This is a post by our friend Ewald van Schalkwyk

Learnings about Eldership.

We recently spent some time selecting a new eldership team for our faith community. In a conversation on our way to a hike, Tom Smith mentioned a book by J.R. Brigg and Bob Hyatt: Eldership and the Mission of God. I found their book both insightful and inspiring. Here is what I found helpful:

I had a new awareness of the importance of healthy structure and leadership for a faith community. A lot of my time in ministry I spend thinking, praying and planning about relationships, gatherings and content for different teachings contexts. I realized I need to spend more time thinking and creatively planning for leadership, specifically eldership.  Elders play a huge role in the culture, mission, direction and philosophy of the community. As we spent some time with our new eldership team, one of the elders made the comment: “So eldership is actually a big deal.”

I was challenged to look at how we select elders, the qualifications of an elder and the roles and functions of an elder through the lens of the mission of God. (Missio Dei) To use the writers words: to “explore eldership through a missiological lens.”

After some discussion with my team leader and our newly selected eldership team we came to the the following conclusion: Eldership is not only what you do, but who you are. What we do as elders will flow from who you are.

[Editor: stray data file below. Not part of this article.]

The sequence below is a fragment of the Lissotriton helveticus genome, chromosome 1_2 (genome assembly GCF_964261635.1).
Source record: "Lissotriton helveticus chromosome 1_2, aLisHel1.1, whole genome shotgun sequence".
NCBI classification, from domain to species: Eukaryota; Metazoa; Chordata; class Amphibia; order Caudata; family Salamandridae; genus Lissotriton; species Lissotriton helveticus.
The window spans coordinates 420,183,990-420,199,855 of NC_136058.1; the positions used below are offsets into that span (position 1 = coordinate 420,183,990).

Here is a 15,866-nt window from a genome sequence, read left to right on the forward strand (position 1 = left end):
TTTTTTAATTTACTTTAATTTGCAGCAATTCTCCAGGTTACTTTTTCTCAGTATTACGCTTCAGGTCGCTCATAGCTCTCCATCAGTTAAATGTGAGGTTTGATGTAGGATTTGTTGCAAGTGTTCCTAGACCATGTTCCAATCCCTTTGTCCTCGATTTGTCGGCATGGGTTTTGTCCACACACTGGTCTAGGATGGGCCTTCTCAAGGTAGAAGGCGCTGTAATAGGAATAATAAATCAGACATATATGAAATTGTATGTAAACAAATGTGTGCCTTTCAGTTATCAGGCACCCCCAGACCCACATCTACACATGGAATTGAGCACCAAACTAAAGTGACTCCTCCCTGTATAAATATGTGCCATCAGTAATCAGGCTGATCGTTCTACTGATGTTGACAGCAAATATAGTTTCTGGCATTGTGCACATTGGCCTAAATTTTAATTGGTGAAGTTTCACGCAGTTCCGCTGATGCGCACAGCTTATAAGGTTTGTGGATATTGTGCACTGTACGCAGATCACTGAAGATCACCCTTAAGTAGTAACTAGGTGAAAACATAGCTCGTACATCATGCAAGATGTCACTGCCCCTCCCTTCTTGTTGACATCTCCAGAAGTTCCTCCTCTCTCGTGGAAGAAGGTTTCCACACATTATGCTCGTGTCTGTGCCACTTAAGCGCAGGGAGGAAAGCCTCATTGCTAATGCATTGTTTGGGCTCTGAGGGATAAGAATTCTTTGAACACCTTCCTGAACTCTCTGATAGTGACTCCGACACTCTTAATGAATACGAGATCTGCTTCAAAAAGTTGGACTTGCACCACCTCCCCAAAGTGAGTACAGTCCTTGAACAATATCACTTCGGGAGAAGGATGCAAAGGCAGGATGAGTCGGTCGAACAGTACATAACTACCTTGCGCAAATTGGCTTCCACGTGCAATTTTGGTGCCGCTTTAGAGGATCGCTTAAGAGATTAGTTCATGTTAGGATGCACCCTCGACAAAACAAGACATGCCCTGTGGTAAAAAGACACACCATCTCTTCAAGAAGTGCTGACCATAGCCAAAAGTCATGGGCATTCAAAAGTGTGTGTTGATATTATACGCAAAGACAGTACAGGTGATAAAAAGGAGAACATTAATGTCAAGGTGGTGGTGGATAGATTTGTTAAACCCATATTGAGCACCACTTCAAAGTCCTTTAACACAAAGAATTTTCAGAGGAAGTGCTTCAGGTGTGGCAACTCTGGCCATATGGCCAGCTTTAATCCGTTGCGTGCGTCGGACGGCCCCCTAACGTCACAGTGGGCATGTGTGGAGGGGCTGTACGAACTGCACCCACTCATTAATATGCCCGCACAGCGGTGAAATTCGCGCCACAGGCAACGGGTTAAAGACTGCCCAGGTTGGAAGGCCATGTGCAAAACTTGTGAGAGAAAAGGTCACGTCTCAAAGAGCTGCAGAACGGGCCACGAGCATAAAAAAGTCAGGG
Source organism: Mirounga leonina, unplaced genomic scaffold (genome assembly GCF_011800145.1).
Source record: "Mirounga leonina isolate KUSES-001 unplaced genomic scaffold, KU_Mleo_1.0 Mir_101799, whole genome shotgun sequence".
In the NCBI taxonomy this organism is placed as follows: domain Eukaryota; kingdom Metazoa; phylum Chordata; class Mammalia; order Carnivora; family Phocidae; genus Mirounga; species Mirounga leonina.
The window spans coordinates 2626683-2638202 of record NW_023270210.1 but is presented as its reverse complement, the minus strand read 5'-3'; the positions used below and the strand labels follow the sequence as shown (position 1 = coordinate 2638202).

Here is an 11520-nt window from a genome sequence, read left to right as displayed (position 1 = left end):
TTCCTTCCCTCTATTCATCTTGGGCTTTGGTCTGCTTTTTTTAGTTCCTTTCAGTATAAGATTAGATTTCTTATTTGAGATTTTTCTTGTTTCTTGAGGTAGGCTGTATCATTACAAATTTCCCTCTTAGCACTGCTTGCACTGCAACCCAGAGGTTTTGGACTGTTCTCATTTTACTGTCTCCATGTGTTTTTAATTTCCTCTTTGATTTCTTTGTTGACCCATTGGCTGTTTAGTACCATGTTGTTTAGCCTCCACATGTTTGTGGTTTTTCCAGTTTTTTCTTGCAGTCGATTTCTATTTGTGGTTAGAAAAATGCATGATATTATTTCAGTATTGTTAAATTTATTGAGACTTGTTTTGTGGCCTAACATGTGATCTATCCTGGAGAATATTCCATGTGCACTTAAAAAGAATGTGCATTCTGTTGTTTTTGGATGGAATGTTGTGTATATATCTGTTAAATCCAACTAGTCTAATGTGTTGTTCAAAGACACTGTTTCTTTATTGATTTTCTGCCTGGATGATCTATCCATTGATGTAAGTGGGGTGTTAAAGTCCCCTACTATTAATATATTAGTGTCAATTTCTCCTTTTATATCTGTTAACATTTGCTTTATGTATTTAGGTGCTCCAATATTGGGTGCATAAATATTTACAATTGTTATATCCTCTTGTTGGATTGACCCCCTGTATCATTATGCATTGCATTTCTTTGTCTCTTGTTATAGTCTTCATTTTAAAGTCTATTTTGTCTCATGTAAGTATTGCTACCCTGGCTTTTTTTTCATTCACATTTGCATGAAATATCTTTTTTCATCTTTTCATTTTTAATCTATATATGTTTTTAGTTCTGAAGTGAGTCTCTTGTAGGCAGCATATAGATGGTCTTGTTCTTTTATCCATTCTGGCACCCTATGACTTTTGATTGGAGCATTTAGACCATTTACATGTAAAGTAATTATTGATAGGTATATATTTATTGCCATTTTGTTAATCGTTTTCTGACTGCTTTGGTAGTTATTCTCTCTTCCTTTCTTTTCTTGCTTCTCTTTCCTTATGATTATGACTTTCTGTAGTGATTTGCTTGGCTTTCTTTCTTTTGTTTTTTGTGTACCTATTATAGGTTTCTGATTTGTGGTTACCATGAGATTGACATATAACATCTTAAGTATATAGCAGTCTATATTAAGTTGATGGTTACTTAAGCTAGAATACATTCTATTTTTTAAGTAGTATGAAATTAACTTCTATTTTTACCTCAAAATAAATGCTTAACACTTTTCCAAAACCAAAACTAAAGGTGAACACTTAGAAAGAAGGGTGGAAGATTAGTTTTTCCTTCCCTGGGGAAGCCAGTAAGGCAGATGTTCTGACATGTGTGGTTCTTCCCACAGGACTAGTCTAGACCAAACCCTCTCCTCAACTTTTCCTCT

As a team we spent some time to look at the role and responsibilities of an elder listed in scripture and discussed in Eldership and the Mission of God, and then asked the question: In light of:

·       who God made you (your passion, gifts, abilities),

·       the needs and opportunities in our faith community,

·       of your current season of life,

·       of the context we minister in (our country, our city, our faith community),

…in light of all these things, what will our role as elders look like?

The book also includes very practical discussion questions for each chapter which can be very helpful to move any team creatively forward.


Ewald is married to Alida. They have two children: Emke and Jan-Willem. They live, work and play in Bellville, Cape Town – an area that is richly diverse in culture and activity.